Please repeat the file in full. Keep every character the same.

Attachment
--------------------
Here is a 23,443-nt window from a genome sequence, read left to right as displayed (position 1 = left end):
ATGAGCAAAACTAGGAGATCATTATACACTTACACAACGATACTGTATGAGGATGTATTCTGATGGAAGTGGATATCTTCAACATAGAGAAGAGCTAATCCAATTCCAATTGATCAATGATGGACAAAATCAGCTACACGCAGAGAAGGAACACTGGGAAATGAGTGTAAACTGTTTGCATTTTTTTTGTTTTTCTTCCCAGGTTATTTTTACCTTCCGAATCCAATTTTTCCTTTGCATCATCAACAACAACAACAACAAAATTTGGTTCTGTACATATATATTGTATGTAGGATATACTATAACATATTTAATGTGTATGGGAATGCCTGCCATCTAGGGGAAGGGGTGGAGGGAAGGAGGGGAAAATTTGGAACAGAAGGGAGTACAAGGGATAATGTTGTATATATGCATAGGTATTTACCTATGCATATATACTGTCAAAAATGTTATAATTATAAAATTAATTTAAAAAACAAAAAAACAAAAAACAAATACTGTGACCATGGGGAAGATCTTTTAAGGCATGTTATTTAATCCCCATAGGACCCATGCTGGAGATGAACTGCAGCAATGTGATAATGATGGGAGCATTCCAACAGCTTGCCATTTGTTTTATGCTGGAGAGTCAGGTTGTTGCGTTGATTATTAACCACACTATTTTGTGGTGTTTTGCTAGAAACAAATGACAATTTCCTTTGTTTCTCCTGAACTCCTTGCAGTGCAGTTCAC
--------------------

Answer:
Here is a 23,443-nt window from a genome sequence, read left to right as displayed (position 1 = left end):
ATGAGCAAAACTAGGAGATCATTATACACTTACACAACGATACTGTATGAGGATGTATTCTGATGGAAGTGGATATCTTCAACATAGAGAAGAGCTAATCCAATTCCAATTGATCAATGATGGACAAAATCAGCTACACGCAGAGAAGGAACACTGGGAAATGAGTGTAAACTGTTTGCATTTTTTTTGTTTTTCTTCCCAGGTTATTTTTACCTTCCGAATCCAATTTTTCCTTTGCATCATCAACAACAACAACAACAAAATTTGGTTCTGTACATATATATTGTATGTAGGATATACTATAACATATTTAATGTGTATGGGAATGCCTGCCATCTAGGGGAAGGGGTGGAGGGAAGGAGGGGAAAATTTGGAACAGAAGGGAGTACAAGGGATAATGTTGTATATATGCATAGGTATTTACCTATGCATATATACTGTCAAAAATGTTATAATTATAAAATTAATTTAAAAAACAAAAAAACAAAAAACAAATACTGTGACCATGGGGAAGATCTTTTAAGGCATGTTATTTAATCCCCATAGGACCCATGCTGGAGATGAACTGCAGCAATGTGATAATGATGGGAGCATTCCAACAGCTTGCCATTTGTTTTATGCTGGAGAGTCAGGTTGTTGCGTTGATTATTAACCACACTATTTTGTGGTGTTTTGCTAGAAACAAATGACAATTTCCTTTGTTTCTCCTGAACTCCTTGCAGTGCAGTTCAC